Library Trustees Trim Budget and Reduce Contingency Funds To Contain Library Project Costs

Architects rendering of the proposed renovated Jones Library. Feingold Alexander Architects. Photo: Jones Library

By Toni Cunningham

The financial aspects of the Jones Library expansion project were the focus of an extended Finance Committee discussion on March 16th, centering on an updated “total project budget analysis,” provided to the Finance Committee two days prior. 

At the meeting, the option for the project given the most attention was the full renovation/expansion approach that has been advocated by the Trustees from the start, the total cost of which is now estimated at $36.3 million. The state is expected to pay roughly $13.9 million of this cost and the Trustees are committing to raise $6.6 million, leaving a cost to the town of approximately $15.8 million (not including interest). A lower-cost renovation-only approach was asked about by Councilor Cathy Schoen, and Finance Director Sean Mangano was instructed to generate a cash flow projection for a shorter, single-phase repair. 

Ken Guyette, the Owner’s Project Manager from the firm Colliers that was hired by the Library Trustees, created the latest project budget, which includes cuts to contingency funds, which are common in construction budgets as protection against unanticipated costs. Schoen estimated that the contingencies now amount to only 6% of the project costs ($2.1 million), which is significantly lower than the 11.5% for construction contingency plus 10% for owner’s project contingency (a total of $3.2 million) that had been included in the 2016 budget submitted to the Massachusetts Board of Library Commissioners (MBLC). “Construction contingency” funds cover unexpected costs that arise during construction while “Owner’s project” contingency funds cover unforeseen changes in furniture, fixtures, and equipment (FF&E), professional services fees and expenses. 

When asked if the 6% construction and owner’s project contingency was sufficient at this stage of the project, Guyette said it was “ample” and that he typically would carry a construction contingency of between 3-5% of the total budget.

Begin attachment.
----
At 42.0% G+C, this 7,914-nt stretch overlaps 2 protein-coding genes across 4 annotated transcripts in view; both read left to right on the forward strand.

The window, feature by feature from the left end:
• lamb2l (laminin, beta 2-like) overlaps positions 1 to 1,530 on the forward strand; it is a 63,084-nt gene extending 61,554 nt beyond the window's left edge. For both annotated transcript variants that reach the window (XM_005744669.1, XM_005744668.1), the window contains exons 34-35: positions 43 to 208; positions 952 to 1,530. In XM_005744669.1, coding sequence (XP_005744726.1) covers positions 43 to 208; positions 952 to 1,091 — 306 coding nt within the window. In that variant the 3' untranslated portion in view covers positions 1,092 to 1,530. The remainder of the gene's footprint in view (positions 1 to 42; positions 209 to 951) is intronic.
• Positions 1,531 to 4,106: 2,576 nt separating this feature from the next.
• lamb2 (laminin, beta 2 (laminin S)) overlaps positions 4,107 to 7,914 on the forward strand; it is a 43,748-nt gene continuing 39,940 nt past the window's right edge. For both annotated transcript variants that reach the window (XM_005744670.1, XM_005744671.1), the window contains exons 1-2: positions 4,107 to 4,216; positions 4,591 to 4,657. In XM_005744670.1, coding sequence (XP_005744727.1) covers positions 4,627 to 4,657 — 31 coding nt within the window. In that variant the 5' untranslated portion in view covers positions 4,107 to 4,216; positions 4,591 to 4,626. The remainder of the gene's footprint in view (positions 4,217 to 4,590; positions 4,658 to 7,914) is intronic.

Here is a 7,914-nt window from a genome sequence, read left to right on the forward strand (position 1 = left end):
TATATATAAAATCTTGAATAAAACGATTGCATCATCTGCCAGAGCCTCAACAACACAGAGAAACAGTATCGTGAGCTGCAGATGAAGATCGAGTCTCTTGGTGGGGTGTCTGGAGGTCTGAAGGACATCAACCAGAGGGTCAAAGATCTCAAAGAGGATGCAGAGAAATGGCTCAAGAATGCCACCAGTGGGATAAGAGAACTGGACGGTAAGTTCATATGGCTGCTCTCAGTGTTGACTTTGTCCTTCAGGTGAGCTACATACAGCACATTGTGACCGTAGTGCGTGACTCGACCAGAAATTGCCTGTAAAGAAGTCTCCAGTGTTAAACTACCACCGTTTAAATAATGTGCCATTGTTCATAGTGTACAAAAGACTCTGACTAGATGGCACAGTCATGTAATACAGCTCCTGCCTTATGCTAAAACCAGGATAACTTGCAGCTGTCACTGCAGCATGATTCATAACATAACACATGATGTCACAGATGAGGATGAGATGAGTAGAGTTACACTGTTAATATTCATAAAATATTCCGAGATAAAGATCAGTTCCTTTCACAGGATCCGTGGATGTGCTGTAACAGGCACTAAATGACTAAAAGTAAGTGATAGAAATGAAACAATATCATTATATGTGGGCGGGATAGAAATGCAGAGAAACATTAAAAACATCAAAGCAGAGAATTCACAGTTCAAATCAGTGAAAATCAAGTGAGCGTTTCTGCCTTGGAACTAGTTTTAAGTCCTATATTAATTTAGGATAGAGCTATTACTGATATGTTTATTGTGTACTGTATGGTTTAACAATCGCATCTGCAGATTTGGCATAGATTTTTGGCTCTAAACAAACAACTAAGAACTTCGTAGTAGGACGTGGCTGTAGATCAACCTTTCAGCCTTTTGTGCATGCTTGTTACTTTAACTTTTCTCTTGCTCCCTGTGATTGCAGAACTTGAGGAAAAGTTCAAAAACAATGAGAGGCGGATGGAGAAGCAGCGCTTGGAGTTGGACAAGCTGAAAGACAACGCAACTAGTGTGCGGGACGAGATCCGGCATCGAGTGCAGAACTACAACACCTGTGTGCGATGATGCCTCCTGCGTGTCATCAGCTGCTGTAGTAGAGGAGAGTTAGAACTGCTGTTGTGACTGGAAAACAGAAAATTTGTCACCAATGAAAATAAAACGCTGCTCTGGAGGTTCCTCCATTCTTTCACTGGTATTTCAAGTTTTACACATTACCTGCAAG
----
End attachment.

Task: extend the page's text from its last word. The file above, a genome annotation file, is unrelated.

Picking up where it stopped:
Clarification was also sought on cost escalations due to inflation or increased costs of labor or materials. The 2016 budget included escalation of 5% annually on construction costs and 4% on “soft costs” of FF&E, fees and expenses, based on a project start of July 2019. The latest budget includes 4% annual escalation of construction costs with a start date of March 2022, but no escalation was identified for “soft costs.” In response to questions about this, Guyette said the soft cost figures are generated by a formula as a percentage of construction costs and hence escalation for these costs was included. However, when pressed, Guyette acknowledged that “in order to make the budget work within our constraints, we had to reduce certain items to account for the additional escalation that came into the project looking at a 2022 start.” These reductions amounted to $1.8 million of the overall budget “to ensure we didn’t go over the originally-intended budget,” he said. 

Schoen noted one area where cuts were apparent: “loose furnishings” had been reduced by more than $400,000. Committee Chair Andy Steinberg asked if the cuts to furnishings and equipment satisfy the expectations of the library and “bring us the project that we and the MBLC had anticipated.” Guyette replied that he believes the Trustees “fully understand the sacrifice that had to be made here and we’re going to work within that budget to ensure the proper FF&E is included in the project.”

Trustee Alex Lefebvre said she and Library Director Sharon Sharry went “line by line through every item” and approved the $1.8 million of reductions, although she did not detail where the reductions were made. 

Construction costs, which account for $26.9 million of the $36.3 million budget, were held to approximately the same level as the 2016 budget, primarily by reducing the building size by 4,364 square feet to 61,296 square feet. 

Architect Jim Alexander said two more cost estimates will be made within seven months, although the Town Council is set to vote on the project within a month, so it is unclear how these additional estimates will factor into future decision-making. At the meeting, Schoen expressed concern that further cuts to the budget to keep the total cost stable could result in sub-standard construction, which has been tagged as one reason the roof of the 1993 library addition has had continual problems.